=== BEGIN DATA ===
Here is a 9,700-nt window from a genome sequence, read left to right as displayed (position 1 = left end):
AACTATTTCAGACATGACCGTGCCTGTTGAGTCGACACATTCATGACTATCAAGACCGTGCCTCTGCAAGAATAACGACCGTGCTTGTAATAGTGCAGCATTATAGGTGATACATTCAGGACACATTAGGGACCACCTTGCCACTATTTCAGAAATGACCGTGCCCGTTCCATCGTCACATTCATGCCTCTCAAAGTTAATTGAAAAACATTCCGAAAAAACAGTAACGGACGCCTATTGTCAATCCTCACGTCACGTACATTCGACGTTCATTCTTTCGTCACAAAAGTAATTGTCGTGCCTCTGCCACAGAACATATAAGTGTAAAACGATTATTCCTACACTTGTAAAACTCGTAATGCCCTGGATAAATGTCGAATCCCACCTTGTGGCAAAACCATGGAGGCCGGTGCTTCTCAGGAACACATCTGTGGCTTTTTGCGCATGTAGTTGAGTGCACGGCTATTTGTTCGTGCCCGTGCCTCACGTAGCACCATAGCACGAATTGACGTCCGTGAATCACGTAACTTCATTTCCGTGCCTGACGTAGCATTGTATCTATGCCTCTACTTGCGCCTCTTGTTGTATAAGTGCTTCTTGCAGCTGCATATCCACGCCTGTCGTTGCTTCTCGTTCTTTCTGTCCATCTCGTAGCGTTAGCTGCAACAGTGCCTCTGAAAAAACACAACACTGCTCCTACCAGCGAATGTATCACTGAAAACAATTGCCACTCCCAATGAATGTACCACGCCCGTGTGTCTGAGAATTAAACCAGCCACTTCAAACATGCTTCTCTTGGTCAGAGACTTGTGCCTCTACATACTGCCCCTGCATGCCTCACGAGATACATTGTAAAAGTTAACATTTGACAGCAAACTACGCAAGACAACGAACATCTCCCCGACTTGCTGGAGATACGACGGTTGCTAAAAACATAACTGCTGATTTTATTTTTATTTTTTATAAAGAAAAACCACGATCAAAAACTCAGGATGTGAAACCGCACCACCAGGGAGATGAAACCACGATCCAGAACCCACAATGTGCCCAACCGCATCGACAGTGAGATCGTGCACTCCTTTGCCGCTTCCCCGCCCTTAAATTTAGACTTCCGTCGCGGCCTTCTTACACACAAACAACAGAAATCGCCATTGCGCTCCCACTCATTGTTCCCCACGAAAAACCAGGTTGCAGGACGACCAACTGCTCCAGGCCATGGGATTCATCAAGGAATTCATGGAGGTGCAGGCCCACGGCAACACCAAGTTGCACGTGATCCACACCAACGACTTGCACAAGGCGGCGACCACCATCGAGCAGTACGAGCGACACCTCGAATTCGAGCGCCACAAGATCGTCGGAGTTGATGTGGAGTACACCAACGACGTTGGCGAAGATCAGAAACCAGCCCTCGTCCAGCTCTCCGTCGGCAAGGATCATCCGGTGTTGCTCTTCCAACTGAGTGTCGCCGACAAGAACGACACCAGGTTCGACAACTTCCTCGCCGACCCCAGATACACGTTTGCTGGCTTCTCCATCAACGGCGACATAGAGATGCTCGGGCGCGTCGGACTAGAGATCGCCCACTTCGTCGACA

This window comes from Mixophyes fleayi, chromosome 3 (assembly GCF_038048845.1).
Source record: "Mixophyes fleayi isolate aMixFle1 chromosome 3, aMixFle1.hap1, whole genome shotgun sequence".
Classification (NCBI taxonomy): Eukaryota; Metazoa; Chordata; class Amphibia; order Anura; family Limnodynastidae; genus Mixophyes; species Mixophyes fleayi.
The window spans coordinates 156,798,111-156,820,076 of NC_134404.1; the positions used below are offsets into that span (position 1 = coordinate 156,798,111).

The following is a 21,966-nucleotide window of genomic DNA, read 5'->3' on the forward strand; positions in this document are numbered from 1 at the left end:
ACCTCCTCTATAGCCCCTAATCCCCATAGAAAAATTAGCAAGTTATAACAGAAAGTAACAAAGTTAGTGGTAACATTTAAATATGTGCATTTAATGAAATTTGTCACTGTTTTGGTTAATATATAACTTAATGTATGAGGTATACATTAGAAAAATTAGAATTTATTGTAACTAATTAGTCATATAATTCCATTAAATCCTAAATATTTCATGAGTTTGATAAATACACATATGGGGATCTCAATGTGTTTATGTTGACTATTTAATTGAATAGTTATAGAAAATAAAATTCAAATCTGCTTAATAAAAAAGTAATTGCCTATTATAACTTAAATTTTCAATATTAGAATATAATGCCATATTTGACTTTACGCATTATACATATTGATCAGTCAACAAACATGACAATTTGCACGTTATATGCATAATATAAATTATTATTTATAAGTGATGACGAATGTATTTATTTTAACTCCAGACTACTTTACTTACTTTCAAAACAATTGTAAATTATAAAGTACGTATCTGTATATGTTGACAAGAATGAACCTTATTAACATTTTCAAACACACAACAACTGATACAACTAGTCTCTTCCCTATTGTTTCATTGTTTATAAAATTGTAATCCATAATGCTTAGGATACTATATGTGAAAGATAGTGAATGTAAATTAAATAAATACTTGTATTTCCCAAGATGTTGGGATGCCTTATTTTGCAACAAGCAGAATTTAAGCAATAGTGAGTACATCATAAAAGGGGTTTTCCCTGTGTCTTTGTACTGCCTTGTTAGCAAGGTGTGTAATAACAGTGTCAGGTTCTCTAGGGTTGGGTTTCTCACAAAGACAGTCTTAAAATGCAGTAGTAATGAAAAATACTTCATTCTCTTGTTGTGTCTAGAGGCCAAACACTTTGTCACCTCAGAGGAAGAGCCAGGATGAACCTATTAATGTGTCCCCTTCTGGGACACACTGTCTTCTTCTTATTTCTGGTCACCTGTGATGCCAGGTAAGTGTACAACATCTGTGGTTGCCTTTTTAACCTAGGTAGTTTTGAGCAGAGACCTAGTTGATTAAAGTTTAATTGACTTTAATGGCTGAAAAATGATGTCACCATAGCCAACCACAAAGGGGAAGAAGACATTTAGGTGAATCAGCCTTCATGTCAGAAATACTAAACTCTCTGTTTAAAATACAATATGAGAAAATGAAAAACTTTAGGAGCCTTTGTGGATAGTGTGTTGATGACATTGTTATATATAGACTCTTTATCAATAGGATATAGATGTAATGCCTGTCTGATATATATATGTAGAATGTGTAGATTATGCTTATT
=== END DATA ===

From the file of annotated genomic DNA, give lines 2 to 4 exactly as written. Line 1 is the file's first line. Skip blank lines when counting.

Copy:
AACTATTTCAGACATGACCGTGCCTGTTGAGTCGACACATTCATGACTATCAAGACCGTGCCTCTGCAAGAATAACGACCGTGCTTGTAATAGTGCAGCATTATAGGTGATACATTCAGGACACATTAGGGACCACCTTGCCACTATTTCAGAAATGACCGTGCCCGTTCCATCGTCACATTCATGCCTCTCAAAGTTAATTGAAAAACATTCCGAAAAAACAGTAACGGACGCCTATTGTCAATCCTCACGTCACGTACATTCGACGTTCATTCTTTCGTCACAAAAGTAATTGTCGTGCCTCTGCCACAGAACATATAAGTGTAAAACGATTATTCCTACACTTGTAAAACTCGTAATGCCCTGGATAAATGTCGAATCCCACCTTGTGGCAAAACCATGGAGGCCGGTGCTTCTCAGGAACACATCTGTGGCTTTTTGCGCATGTAGTTGAGTGCACGGCTATTTGTTCGTGCCCGTGCCTCACGTAGCACCATAGCACGAATTGACGTCCGTGAATCACGTAACTTCATTTCCGTGCCTGACGTAGCATTGTATCTATGCCTCTACTTGCGCCTCTTGTTGTATAAGTGCTTCTTGCAGCTGCATATCCACGCCTGTCGTTGCTTCTCGTTCTTTCTGTCCATCTCGTAGCGTTAGCTGCAACAGTGCCTCTGAAAAAACACAACACTGCTCCTACCAGCGAATGTATCACTGAAAACAATTGCCACTCCCAATGAATGTACCACGCCCGTGTGTCTGAGAATTAAACCAGCCACTTCAAACATGCTTCTCTTGGTCAGAGACTTGTGCCTCTACATACTGCCCCTGCATGCCTCACGAGATACATTGTAAAAGTTAACATTTGACAGCAAACTACGCAAGACAACGAACATCTCCCCGACTTGCTGGAGATACGACGGTTGCTAAAAACATAACTGCTGATTTTATTTTTATTTTTTATAAAGAAAAACCACGATCAAAAACTCAGGATGTGAAACCGCACCACCAGGGAGATGAAACCACGATCCAGAACCCACAATGTGCCCAACCGCATCGACAGTGAGATCGTGCACTCCTTTGCCGCTTCCCCGCCCTTAAATTTAGACTTCCGTCGCGGCCTTCTTACACACAAACAACAGAAATCGCCATTGCGCTCCCACTCATTGTTCCCCACGAAAAACCAGGTTGCAGGACGACCAACTGCTCCAGGCCATGGGATTCATCAAGGAATTCATGGAGGTGCAGGCCCACGGCAACACCAAGTTGCACGTGATCCACACCAACGACTTGCACAAGGCGGCGACCACCATCGAGCAGTACGAGCGACACCTCGAATTCGAGCGCCACAAGATCGTCGGAGTTGATGTGGAGTACACCAACGACGTTGGCGAAGATCAGAAACCAGCCCTCGTCCAGCTCTCCGTCGGCAAGGATCATCCGGTGTTGCTCTTCCAACTGAGTGTCGCCGACAAGAACGACACCAGGTTCGACAACTTCCTCGCCGACCCCAGATACACGTTTGCTGGCTTCTCCATCAACGGCGACATAGAGATGCTCGGGCGCGTCGGACTAGAGATCGCCCACTTCGTCGACA

This window comes from Mixophyes fleayi, chromosome 3 (assembly GCF_038048845.1).
Source record: "Mixophyes fleayi isolate aMixFle1 chromosome 3, aMixFle1.hap1, whole genome shotgun sequence".